The green US troops that landed between Algiers and Oran in November of 1942 had no idea what they were about to get into. The training that they had been given in the United States was not sufficient as Dominic recalls, “We needed all the training we could get. We were fighting professional soldiers and we were mostly civilians. These guys had been fighting in the desert for years. We were going to catch hell.”
Dominic was the driver for a halftrack that had 75mm howitzers mounted inside the vehicle to act as mobile artillery. Not long after landing in North Africa, Martello’s halftrack took a direct hit from a German 88mm artillery round, rendering it useless. With the loss of his vehicle, Martello fell in with the rest of the “dogfaces” of the 39th Infantry Regiment. As the North African campaign wore on, Martello’s unit slowly whittled down to a group of men that scarcely resembled their original state upon landing in November. By February at the Kasserine Pass, the heaviest weapon that his unit possessed was his Browning Automatic Rifle (B.A.R.).
Put at the edge of the Kasserine Pass in an effort to disrupt any German infantry attempting to infiltrate American lines, Martello and the rest of his unit were pounded by German artillery. As he puts it, “Those 88s were pretty close; you could hear them go by.” After the cessation of the artillery barrage, the German infantry attacked with a force that Dominic felt he could deal with, but the tanks that supported the German infantry were something that Dominic’s unit could not stop by any means. Martello recounts, “When you have a .30 caliber rifle and a tank is coming at you…you will not survive. The rifleman has no chance against an armored vehicle. When I saw those tanks coming…it’s a hard pill to swallow. How are you going to fight against a tank with a B.A.R.? There’s no way.”
The tanks and most of the infantry cut off Martello’s group. Constant machine gun fire kept the GIs pinned down. “I was in a cactus bush when they were shooting at me. That was the only place I could go. I figured I had better jump in there because I could get those cactus needles out of my behind a lot easier than that lead that they were shooting at me.”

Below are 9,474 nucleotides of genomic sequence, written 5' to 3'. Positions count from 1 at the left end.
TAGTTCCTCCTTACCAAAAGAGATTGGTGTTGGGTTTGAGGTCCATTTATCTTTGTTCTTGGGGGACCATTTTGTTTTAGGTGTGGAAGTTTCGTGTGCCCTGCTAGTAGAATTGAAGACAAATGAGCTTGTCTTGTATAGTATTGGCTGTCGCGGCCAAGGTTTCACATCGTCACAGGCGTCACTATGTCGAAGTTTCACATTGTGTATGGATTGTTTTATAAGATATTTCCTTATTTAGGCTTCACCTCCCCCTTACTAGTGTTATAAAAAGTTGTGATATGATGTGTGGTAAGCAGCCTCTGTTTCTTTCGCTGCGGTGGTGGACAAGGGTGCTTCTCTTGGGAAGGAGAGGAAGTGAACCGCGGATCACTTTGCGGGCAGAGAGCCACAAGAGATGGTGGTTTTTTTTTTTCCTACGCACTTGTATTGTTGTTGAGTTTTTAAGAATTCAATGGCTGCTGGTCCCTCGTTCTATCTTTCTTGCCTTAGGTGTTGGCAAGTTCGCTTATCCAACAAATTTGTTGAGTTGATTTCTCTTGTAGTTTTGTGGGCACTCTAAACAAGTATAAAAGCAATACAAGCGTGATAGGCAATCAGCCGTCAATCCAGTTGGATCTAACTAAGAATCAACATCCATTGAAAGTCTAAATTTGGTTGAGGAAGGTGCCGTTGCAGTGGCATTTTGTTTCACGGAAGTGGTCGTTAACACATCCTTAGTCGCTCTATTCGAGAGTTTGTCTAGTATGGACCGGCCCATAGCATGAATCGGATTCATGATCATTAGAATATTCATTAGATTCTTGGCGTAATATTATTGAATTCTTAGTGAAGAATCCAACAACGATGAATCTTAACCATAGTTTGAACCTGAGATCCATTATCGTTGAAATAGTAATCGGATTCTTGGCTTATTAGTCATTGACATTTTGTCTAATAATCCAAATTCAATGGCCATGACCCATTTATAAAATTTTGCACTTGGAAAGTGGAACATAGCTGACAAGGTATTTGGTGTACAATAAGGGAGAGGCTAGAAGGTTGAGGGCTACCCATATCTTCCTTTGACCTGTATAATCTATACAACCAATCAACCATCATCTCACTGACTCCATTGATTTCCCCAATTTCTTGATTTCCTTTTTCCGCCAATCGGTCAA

That night Dominic’s group pulled out of their positions and attempted to escape the encirclement that had cut them off from their own lines earlier that day. The small band of GIs marched down a desert road and followed a German unit towardwhat they assumed were the American lines. Martello remembers, “It was so dark the Germans couldn’t tell if we were Americans or some of their guys.” The next morning, out of ammunition and more importantly, water, the small band of men were betrayed by native Arabs and captured by a German tank unit. The German officer in charge of the tank unit gave instructions to his men to shoot Martello and his comrades. However, the Germans refused. Dominic says of the incident, “I thought I was going to die right then.”
Dominic was captured at the Kasserine Pass in 1943 and spent 27 months in a German Prisoner of War Camp. When he was captured he weighed 200 pounds, but when he was liberated by US troops later in the war, he weighed a mere 87 pounds. Martello remembers, “We were so malnourished we couldn’t even walk.”
The war ended in 1945 but even now, the war still rages for Dominic Martello. “I’m back there, that’s my problem. Post Traumatic Stress, I was just back there. I can be driving my car and BAM…I’m there. I can be eating supper and BAM…I’m there…24 hours a day, seven days a week…all my life. I’m controlled by memories…I don’t want to be but I am.”
Dominic Martello was interviewed by Museum Historian Thomas Lofton in Martello’s home in Metairie, LA on August 28, 2008.
History Day Coordinator Nathan Huegen will explore the experiences of Louisiana’s WWII POW camps. Learn how the labor from these prisoners affected the state and how Louisiana residents reacted to them.
Thursday, February 21, 2013, 6:00 pm Film Screening – Stalag 17
This 1953 film tells the story of a group of American airmen held in a German POW camp, who come to suspect that one of their number is a traitor. Produced and directed by Billy Wilder, it starred William Holden, Don Taylor, Robert Strauss, Neville Brand, Harvey Lembeck, and Peter Graves.